UCSB Science Line
 How do we get marshmallows to expand? Question Date: 2011-06-10 Answer 1:This question has two parts: "1: What properties of the marshmallow keep it together?" and then "2: Given an understanding of what forces are pushing the marshmallow to both expand and contract, how do I make the 'expanding' forces stronger?" Remember, everything is in equilibrium (if it isn't moving) so if the marshmallow isn't expanding or contracting (ie. it's just sitting there looking like a marshmallow) then there must be equal and opposite forces pushing from the 'inside' out and from the outside in. 1. You can think of almost all solids as being held together by a huge number of atoms or molecules held together by springs. Marshmallows are made up of whipped sugar which forms a springy, spongy material with little air pockets (think a bunch of sheets of bubble wrap stacked up on top of each other...but now the bubble wrap is stretchy instead of hard plastic). As a point of fact, even rocks can be thought of this way - the 'springs' are just really, really stiff. So account for our forces: we have air around the marshmallow pushing on it (remember there's a lot of pressure from air pressing on us all the time) and a springy marshmallow material resisting that air pressure with the help of the air pockets that also push 'out'. 2. So the 'spring' of the white marshmallow sugar material really just wants to stay put - it will resist both expansion and contraction (springs really like to just sit). What we need is for that air to start pushing on the inside of the marshmallow more strongly than the air on the outside is pushing in. As you probably know, air expands when it is heated. SO! You can either somehow heat the inside of the marshmallow without heating the air around it (microwaves are good at this since microwaves really only heat water and there is water in the white stuff of the marshmallow. When that heats up, it heats up the air inside AND softens the 'springs' of the marshmallow making it easier to expand) -OR- you can reduce the pressure of the air around the marshmallow so that the air on the inside is pushing harder than the air on the outside. Be careful though.. if you cool the marshmallow during this process you'll make it stiff and it won't expand. Hope this helps, Answer 2:If you bite in to a marsh mellow you will notice that kind of looks like a tiny sponge, with stretchy fibery bits and air pockets in between. These are good qualities if you want to make it expand, since the fibers are willing to stretch and the air pockets can help push apart the fibers as the marshmallow grows.So, the question becomes "what can we do to expand the air pockets in the marshmallow?".To answer that question we can use a series of equations (Boyle's Law, Charles' Law and the Ideal Gas Law) to see how different factors like pressure and temperature can change volume of air trapped in the marshmallow. Or, we can think about the experiments that were done to come up with all those laws and come up with the same answer without the math. Though math is awesome.Here are my questions to you:1) Is cold air more or less dense than warm air? (Charles' Law) (If you had two balloons ofthe same size but one was filled with really hot air and one with really cold air, which would be heavier?)(if you had two balloons that were filled with the same amount of air, but the air was hot in one and cold in the other which balloon would be bigger?)2) Is air under pressure more or less dense than air under low pressure? (Boyle's Law)If a balloon was attached to an anchor and pulled to the bottom of the sea, would it be bigger or smaller than when it was on the boat?When a gas is cold the gas molecules do not have as much energy to zip around very quickly, literally, bounce of the walls of the container they are in or each other. This means that they stay closer together and don't take up as much space. You can also push gas molecules together if you reduce the size of their container. This gives us three ways to increase the volume.Heat it: put it in the microwave. (This is the classic but you are obligated to clean up any mess you make. Tip: wait till the goo cools down for a bit before cleaning. Sugar burns are not a pleasant way to end an experiment.)Decrease the surrounding pressure: put it in a vacuum chamber (excellent results but expensive) or in an empty glass bottle and use one of the rubber corks that comes with a pump to reseal wine bottles.Increase the amount of air in each pocket. (Also true but we did talk about this above.) This is more complicated to pull off and have never seen it done. It requires forcing more gas into each of the tiny pockets inside the marshmallow. I have a few Ideas and I will get back to you...I am off to the lab.Hope this helps.Answers: cold air is more dense than hot air. The cold balloon would be heavier. The cold balloon would be smaller. Air under pressure is more dense. The balloon would shrink as it was pulled deeper due to the increasing pressure. Answer 3:Marshmallows are made of sugar, which contains carbon and water. The water evaporates off into water vapor when cooked, but it can't go anywhere inside of the marshmallow, so it puffs it out, taking up more volume but not being able to escape.Click Here to return to the search form.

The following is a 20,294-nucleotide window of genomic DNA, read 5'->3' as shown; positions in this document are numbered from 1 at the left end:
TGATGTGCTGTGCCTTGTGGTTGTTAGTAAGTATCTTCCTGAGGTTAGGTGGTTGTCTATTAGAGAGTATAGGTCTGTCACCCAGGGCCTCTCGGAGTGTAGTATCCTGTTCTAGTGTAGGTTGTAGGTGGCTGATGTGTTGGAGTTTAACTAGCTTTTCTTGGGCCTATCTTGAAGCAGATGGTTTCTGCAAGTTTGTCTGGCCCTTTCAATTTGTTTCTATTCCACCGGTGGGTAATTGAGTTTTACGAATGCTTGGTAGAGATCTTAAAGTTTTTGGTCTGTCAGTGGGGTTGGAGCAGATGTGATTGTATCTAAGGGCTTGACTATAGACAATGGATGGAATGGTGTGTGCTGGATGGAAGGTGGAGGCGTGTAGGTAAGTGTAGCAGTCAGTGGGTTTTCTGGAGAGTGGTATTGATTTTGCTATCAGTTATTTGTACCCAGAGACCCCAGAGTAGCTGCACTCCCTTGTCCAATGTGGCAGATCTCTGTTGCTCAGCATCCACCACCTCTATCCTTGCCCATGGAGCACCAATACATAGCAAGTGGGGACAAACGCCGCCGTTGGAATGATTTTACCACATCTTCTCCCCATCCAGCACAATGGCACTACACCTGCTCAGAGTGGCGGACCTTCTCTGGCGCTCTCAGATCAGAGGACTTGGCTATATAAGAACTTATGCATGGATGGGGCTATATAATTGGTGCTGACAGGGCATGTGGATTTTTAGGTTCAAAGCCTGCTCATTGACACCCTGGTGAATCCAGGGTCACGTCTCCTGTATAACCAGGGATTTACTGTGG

Copyright © 2020 The Regents of the University of California, All Rights Reserved. UCSB Terms of Use